We ended the day by visiting White Sands National Monument. Here is an eerie landscape of enormous white sand dunes that seems more appropriate in a beach setting. Surrounding the monument is the White Sands Missile Range, the largest U.S. military installation, which had a significant history during World War II and the space program. It was here at the Trinity site where the first atomic bomb was detonated. The monument is actually a part of the missile range and is subject to closure when military tests are being conducted.
We took a ranger-led informational tour that ended in a brilliant sunset against dramatic clouds. The sand dunes here are spectacular and improbable.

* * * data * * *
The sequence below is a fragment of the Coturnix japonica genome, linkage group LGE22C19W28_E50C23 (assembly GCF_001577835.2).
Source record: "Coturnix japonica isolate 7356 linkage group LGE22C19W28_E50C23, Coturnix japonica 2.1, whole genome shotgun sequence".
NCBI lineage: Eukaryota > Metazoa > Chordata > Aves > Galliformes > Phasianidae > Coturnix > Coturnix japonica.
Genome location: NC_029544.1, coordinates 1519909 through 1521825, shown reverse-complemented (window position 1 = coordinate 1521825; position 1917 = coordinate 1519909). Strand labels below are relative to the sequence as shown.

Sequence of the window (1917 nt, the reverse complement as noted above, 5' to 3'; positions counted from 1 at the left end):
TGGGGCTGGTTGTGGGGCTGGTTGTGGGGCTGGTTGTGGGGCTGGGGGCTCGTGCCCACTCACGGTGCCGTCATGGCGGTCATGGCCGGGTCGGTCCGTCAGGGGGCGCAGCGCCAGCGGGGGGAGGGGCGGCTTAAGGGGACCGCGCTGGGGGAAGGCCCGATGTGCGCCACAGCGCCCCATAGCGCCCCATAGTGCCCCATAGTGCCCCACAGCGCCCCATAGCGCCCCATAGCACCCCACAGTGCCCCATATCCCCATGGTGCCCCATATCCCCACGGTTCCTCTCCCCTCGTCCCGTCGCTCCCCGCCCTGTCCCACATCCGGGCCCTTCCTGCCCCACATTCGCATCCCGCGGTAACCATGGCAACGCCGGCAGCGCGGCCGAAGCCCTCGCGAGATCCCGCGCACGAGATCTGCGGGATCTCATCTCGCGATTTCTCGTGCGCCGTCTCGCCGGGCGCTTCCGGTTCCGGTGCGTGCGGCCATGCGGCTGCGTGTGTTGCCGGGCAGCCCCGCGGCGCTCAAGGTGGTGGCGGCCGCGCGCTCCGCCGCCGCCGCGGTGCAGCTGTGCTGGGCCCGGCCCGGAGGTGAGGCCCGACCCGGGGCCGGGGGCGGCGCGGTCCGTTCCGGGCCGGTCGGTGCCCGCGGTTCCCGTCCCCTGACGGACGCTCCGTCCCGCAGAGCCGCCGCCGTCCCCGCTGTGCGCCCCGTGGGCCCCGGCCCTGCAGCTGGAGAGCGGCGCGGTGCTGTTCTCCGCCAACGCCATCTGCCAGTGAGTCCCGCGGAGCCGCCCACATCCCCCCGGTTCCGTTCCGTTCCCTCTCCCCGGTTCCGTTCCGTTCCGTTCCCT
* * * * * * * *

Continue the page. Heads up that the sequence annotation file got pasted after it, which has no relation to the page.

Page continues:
The sand is composed of finely ground hydrated calcium sulfate, more commonly known as gypsum, that was blown in from ancient Lake Lucero, a vast drainage basin where dissolved minerals from sedimentary layers in the nearby San Andres and Sacramento Mountains collected, with no natural outlet. Water evaporated rapidly, leaving behind soft, large gypsum crystals (selenite) that wind eventually broke apart and tumbled into ever smaller grains that formed the dunes. This process continues to this day. Unlike sand, gypsum doesn’t absorb heat so it stays cool even in summer.
As the sun set behind the San Andres Mountains, the white sands kept the landscape visible even as it got dark (top photo). We could easily have spent another whole day here.